I have this morning suggested that the questions that the Labour manifesto poses are threefold. The first is whether their diagnosis of the current state of the economy is right. I have already addressed this issue and suggested that Labour's analysis is right: our economy is in need of radical reform. The second question is whether their prescription is right. And the third is whether it will work. Let me now turn to the second and third questions.
I am going to stand back to answer these questions. There is a great deal of detail in the manifesto, of course. I have no problem with detail. But it's fair to say that what Labour is offering is a macro view of change, and therefore the proposals have to be viewed at this level.
Three really big ideas prevail. The first is that climate change is a massive threat and we need to address it. £400 billion of investment, funded by borrowing, is targeted at this issue. Fundamentally the issue is seen as needing to be addressed through radical change in infrastructure rather than changes in current spending at this moment. And I have no doubt that this is right. The plan is also appropriately targeted at new housing, insulation of existing property, new energy sources and transport. There are some quibbles in the latter: I think the focus in geeen cars a mistake. But overall this prescription is spot on.
The second theme is tackling the state of public services. Health and social care, education and many other critical services have been reduced to a state of near paralysis by funding cuts and are subject to proposals. Again, details can be chewed over, but we are in need of this massive injection of new funding. UK public services are failing. This is indisputable. And there is only one way to address that failing, which is to spend to remedy the defects.
And paying staff more is part of that necessary spending. Public sector employees have done very badly over the last decade and have seen their real pay fall significantly. You cannot supply decent public services on the back of underpaid and demotivated staff directed by politicians who continually tell them they are not worth what they’re paid when the public very clearly disagrees with that view.
Third, Labour suggests the private sector is not delivering and has been over-subsidised to do so. Whether that be in decent wages, where an increase in the minimum wage is required, or investment, where private sector performance has been very weak despite the considerable tax incentives thrown in its direction that were meant to adress this issue, or on continuing to concentrate on largely unproductive and socially useless economic activity in financial services in the south east of England which have had massive income and wealth distributional consequences for the rest of the U.K., business has failed. And it has failed desire being given massive tax cuts in corporation tax, capital gains tax, income tax and inheritance tax that were meant to promote the sector according to tax cutting advocates but which have clearly done nothing of the sort as I could, and did, predict throughout the time they have taken place. So Labour is not being anti-business in taking these reliefs away. Far from it in fact: business will still be the largest part of the economy by some way under Labour. Nothing changes that. But what Labour is saying is business should not expect hand outs and support that it clearly does not need because it has not invested as a result. Instead it should make a fair contribution to the society it operates in.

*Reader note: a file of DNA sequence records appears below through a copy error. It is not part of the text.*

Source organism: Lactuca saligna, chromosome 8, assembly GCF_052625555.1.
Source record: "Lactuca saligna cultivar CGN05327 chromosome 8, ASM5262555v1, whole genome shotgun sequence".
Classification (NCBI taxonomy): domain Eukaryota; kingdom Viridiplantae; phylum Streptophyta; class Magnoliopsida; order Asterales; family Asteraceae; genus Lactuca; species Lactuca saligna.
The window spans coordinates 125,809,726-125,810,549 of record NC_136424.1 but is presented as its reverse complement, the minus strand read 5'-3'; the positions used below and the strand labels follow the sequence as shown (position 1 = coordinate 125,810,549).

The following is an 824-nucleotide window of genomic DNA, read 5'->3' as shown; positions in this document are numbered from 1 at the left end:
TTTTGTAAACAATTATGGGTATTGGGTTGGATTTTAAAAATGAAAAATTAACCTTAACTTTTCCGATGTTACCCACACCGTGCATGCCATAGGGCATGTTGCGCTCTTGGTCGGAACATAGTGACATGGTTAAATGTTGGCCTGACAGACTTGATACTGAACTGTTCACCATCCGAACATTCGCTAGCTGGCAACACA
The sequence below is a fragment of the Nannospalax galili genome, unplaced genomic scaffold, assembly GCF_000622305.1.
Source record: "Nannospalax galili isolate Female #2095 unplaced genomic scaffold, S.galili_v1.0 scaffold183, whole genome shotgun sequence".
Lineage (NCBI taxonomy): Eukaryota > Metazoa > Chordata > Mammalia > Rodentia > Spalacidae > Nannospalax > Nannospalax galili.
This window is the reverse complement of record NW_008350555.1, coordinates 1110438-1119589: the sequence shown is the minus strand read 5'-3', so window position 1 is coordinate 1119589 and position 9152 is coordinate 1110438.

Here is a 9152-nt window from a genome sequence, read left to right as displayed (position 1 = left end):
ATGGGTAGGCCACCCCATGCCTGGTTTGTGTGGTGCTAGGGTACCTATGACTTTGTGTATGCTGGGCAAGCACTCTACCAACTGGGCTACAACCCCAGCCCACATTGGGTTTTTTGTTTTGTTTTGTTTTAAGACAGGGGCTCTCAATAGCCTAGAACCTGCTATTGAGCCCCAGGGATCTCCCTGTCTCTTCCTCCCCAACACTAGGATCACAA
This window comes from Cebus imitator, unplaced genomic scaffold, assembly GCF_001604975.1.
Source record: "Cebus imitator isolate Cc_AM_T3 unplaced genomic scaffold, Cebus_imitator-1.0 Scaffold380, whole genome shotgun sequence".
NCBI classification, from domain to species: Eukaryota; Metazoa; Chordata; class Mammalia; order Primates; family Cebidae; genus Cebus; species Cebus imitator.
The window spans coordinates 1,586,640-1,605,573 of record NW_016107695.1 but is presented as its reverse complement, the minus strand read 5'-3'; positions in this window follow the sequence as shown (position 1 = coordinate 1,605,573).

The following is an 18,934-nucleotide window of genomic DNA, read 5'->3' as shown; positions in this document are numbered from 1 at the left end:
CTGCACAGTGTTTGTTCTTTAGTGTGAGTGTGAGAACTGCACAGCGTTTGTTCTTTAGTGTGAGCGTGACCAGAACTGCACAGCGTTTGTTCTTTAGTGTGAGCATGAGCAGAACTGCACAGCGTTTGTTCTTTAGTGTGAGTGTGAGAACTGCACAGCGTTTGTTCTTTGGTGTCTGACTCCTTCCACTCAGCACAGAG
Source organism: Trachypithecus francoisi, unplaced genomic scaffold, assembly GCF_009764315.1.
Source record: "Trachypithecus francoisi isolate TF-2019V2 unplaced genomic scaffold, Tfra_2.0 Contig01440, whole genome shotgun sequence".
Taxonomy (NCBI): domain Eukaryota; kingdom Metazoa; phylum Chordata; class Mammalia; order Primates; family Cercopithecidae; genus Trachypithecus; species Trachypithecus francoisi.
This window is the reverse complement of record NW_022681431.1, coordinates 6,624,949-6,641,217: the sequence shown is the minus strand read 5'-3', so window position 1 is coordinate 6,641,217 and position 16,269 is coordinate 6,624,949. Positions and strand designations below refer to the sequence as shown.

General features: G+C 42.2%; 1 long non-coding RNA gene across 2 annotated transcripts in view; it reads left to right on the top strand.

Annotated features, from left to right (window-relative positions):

Does that stack as a strategy? I suggest it does. Investment is directed towards the biggest challenge we face. Spending is going to meet real demand. And subsidies that have not worked are being removed. It’s plan that could address the problems the UK faces. If being realistic is being radical, so be it. The UK needs this type of radicalism in that case.